Dick Markham seems to have it all. In Lesley Grant, he has a beautiful fiancée who he faces a long and happy life with. An encounter with a fortune teller at the Six Ashes village fete soon puts paid to that. After Lesley has an upsetting encounter with the seer, he tries to tell Dick the truth about his wife-to-be – only for Lesley to shoot him through the side of the tent.
Luckily, the fortune teller – actually Sir Harvey Gilman, the Home Office Pathologist – survives and tells Dick what he knows about Lesley. She has been married twice and engaged once, and each time her husband/fiancé killed themselves. Oddly, each of them injected themselves with prussic acid inside a securely locked room – a remarkable coincidence. It seems Lesley has a foolproof method of murder, one that Sir Harvey will soon have first-hand experience of. But a revelation soon turns everything on its head. Is Lesley truly a murderer? And if not, who killed Sir Harvey – and how?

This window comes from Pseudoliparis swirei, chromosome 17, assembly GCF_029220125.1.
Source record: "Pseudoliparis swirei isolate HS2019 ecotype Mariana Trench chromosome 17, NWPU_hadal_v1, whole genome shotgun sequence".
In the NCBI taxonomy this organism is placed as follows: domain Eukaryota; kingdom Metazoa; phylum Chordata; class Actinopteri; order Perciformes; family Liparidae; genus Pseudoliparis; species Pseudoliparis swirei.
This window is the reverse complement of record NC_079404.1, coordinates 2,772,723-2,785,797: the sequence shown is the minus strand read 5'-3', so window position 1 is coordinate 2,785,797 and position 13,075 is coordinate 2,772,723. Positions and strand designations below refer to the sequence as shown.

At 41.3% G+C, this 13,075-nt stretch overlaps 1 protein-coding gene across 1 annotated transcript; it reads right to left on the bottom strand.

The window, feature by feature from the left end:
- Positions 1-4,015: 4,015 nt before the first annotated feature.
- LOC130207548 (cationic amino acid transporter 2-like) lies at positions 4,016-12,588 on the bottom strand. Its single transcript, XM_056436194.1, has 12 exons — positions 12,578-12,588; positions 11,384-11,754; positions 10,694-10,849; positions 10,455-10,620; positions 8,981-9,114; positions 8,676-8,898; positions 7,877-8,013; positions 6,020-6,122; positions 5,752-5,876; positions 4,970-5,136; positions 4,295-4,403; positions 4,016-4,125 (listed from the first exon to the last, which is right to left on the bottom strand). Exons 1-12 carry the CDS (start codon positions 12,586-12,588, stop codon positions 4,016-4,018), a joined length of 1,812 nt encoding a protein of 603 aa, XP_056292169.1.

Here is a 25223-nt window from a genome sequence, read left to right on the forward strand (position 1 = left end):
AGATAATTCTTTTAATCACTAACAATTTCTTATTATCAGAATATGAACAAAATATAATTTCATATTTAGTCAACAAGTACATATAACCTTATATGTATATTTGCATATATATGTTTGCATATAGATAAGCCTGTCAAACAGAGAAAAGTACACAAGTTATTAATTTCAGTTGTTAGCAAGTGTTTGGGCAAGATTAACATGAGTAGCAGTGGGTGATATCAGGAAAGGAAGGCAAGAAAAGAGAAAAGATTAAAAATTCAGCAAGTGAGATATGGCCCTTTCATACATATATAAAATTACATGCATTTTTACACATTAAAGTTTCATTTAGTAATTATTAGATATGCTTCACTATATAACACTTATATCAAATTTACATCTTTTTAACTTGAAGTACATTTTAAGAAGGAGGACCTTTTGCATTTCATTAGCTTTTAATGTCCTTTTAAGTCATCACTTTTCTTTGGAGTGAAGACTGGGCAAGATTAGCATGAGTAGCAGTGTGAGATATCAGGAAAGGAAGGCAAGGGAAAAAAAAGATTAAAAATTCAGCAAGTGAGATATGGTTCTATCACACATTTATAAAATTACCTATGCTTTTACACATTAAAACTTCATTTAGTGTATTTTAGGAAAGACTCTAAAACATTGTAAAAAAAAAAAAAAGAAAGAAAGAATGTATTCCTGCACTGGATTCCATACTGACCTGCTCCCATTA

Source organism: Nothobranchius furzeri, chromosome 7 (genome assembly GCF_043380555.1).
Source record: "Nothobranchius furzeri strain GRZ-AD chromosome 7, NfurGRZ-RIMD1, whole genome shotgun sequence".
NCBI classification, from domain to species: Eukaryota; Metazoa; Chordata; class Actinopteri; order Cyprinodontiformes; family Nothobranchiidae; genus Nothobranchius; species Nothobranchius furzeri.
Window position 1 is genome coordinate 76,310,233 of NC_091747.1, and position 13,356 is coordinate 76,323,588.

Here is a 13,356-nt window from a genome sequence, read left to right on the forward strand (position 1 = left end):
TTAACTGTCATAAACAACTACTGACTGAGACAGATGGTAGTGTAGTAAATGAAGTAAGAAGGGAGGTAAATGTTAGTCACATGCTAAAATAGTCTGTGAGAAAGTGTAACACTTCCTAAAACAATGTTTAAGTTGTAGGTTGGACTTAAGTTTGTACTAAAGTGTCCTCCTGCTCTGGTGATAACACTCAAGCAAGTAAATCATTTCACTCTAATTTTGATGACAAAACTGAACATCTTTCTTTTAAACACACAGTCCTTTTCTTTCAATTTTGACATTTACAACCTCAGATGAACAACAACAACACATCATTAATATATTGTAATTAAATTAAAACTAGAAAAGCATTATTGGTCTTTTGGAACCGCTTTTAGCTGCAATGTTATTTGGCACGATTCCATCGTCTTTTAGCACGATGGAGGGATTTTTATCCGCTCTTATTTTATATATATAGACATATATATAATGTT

Yes, that’s exactly the same description I wrote when I reviewed this book seven years ago, and nothing has changed. It is still my absolutely favourite John Dickson Carr novel. It’s a lovely set-up with a intriguing plot with several strands to keep you guessing, along with a clever locked room.
And, as I’ve said over and over before, Carr was a master of hiding the killer, and this is one of his finest examples. The killer is perfectly clued and is still a genuine surprise.
Oh, I said nothing has changed. One thing has – the British Library Crime Classics range has re-released this piece of genius for everyone to read. So what are you waiting for? (Apart for Amazon to get it back in stock, but there are other ways to buy books…)